In 2006, I traveled to North Korea.
The “other half” of my ethnic heritage had been a long held fascination. The American media had presented images of laughable authoritarian figures, strange rituals, and helpless suffering. My parents had instilled a fear of “the other” that they were taught as children in South Korea. So I went to find the truth.
When I got there I learned that it a lot more complicated. The political tensions between North Korea and United States were front and center. Everywhere we looked ideology was trumpeted with a resounding “me against the world” mentality.
But more powerfully, I experienced a sense of warmth and belonging. The people we met spoke to me in the first language I ever knew. They used words that I heard from my mother and the most important people in my life. Their mannerisms and appearance strikingly resembled those of my relatives and friends. And much like my relatives, I understood the pattern of their emotions though I did not necessarily agree. We laughed, we sang, and we danced. Throughout the country, we were surrounded by beautiful landscapes and mountains that convincingly camouflaged the scars from carpet bombings of the Korean War. We also saw the human toll of a deteriorating health system and chronic malnutrition. I went to North Korea to find the truth and I found it in the land and the people.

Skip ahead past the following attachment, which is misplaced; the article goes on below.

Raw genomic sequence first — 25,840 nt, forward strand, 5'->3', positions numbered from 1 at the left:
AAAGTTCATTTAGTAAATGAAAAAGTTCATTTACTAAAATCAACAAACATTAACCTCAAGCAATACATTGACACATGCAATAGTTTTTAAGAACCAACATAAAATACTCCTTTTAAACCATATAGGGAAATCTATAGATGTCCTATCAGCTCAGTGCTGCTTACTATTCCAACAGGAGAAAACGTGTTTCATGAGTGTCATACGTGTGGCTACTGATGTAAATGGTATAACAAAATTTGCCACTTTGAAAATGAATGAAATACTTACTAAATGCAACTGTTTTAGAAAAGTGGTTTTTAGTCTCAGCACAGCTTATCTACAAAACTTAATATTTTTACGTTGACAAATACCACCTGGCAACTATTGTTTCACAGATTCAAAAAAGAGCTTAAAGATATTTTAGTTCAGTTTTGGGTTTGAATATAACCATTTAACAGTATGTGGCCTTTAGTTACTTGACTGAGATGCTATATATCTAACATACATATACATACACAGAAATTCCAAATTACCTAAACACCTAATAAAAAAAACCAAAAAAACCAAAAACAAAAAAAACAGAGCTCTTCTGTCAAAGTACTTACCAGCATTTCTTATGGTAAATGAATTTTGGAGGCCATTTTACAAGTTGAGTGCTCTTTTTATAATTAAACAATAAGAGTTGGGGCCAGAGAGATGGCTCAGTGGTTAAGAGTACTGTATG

Kim Jong Il has died and North Korea’s next moves, both internally and externally are unclear. The region and the world are anxiously reviewing a menu of military scenarios. And while this event is destabilizing for the country, collapse is no more certain now than it has been for the past 60 years.
In the midst of this chaos we can’t lose sight of what is most important. Enlightened leaders must discover an opportunity for engagement and peace. For the sake of the truth they must.
*Ricky Y. Choi, MD, MPH, is a Korea Policy Institute Fellow who traveled to North Korea in 2006 with a delegation of Korean Americans delivering humanitarian aid.